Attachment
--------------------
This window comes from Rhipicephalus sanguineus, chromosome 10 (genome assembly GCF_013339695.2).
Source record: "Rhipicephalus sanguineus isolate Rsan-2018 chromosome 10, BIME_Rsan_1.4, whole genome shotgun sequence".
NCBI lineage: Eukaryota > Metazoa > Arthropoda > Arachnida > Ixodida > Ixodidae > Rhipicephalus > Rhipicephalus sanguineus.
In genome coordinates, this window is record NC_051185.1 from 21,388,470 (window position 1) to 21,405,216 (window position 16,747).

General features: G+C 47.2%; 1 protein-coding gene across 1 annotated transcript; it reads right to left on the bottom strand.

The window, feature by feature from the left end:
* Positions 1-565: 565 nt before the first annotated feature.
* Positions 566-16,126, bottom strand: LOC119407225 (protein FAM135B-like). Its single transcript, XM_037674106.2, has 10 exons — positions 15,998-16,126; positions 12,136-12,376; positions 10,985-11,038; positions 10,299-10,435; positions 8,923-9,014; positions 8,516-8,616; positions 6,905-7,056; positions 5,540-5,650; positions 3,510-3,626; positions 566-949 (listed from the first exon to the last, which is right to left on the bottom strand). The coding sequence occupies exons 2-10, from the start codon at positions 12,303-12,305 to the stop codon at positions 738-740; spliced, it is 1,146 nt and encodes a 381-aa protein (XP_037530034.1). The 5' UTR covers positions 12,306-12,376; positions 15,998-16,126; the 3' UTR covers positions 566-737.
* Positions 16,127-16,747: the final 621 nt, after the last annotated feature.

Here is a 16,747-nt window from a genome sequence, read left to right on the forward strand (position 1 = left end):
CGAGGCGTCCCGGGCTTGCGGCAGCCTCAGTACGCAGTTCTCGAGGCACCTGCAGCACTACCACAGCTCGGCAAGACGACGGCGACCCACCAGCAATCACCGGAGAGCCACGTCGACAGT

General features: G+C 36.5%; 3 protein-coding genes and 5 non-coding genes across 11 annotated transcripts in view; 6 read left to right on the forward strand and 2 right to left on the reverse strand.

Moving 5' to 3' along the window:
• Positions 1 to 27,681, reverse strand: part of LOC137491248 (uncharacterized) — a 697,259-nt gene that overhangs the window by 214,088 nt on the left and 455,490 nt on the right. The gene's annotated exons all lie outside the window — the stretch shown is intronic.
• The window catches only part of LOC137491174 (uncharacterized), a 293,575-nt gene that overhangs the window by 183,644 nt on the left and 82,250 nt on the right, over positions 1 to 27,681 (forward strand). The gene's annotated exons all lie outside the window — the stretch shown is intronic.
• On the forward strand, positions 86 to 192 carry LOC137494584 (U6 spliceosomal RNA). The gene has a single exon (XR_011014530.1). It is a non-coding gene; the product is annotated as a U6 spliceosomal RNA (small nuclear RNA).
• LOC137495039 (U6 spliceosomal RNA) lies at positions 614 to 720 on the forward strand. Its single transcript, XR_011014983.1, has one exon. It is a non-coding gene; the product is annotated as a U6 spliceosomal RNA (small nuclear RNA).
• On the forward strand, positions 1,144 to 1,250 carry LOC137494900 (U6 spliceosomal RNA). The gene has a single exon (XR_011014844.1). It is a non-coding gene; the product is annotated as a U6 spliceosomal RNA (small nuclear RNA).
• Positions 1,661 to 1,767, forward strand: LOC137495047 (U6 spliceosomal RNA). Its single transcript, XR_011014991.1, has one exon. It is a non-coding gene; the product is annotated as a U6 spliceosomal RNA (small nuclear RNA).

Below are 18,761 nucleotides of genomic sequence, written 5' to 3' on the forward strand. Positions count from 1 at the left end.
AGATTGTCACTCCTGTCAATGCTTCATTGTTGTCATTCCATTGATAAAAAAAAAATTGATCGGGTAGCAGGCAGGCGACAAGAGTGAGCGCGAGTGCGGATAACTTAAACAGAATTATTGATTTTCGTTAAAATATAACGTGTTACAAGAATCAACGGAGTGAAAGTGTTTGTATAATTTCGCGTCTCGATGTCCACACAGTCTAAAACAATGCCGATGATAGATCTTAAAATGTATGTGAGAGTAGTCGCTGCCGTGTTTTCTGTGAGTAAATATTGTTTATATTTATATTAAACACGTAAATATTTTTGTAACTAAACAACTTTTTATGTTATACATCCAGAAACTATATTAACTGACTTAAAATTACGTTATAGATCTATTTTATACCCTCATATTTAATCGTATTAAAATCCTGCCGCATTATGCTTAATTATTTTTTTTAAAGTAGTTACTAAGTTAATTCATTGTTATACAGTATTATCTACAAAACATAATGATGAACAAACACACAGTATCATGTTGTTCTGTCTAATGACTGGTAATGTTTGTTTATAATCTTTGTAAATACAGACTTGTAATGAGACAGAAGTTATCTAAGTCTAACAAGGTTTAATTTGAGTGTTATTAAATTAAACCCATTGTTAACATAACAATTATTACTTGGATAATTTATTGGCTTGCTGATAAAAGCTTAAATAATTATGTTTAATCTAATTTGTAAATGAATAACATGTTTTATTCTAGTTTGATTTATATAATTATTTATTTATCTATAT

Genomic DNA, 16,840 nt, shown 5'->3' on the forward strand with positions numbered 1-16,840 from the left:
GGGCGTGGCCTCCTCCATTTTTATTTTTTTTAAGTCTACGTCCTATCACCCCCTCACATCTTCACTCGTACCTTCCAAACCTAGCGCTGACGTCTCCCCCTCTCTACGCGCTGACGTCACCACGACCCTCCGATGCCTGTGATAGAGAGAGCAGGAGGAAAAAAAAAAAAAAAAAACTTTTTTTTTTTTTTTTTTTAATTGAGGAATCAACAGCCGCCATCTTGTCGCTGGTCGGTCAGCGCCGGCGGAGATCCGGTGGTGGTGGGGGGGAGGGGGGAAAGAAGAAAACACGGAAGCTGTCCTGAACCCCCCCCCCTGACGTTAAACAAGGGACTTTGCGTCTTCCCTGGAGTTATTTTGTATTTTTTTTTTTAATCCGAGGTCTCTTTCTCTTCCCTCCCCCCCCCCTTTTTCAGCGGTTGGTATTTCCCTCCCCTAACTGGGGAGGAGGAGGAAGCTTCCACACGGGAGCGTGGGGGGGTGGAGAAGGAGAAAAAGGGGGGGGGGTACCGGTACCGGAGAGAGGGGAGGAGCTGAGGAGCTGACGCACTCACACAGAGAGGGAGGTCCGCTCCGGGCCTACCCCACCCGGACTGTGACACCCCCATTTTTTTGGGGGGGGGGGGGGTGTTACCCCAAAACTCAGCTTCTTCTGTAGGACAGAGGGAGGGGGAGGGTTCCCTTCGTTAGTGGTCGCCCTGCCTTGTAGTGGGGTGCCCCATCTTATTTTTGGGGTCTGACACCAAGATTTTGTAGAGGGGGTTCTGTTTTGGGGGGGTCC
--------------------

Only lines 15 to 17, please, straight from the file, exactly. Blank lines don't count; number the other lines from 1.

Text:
• The window catches only part of LOC137491174 (uncharacterized), a 293,575-nt gene that overhangs the window by 183,644 nt on the left and 82,250 nt on the right, over positions 1 to 27,681 (forward strand). The gene's annotated exons all lie outside the window — the stretch shown is intronic.
• On the forward strand, positions 86 to 192 carry LOC137494584 (U6 spliceosomal RNA). The gene has a single exon (XR_011014530.1). It is a non-coding gene; the product is annotated as a U6 spliceosomal RNA (small nuclear RNA).
• LOC137495039 (U6 spliceosomal RNA) lies at positions 614 to 720 on the forward strand. Its single transcript, XR_011014983.1, has one exon. It is a non-coding gene; the product is annotated as a U6 spliceosomal RNA (small nuclear RNA).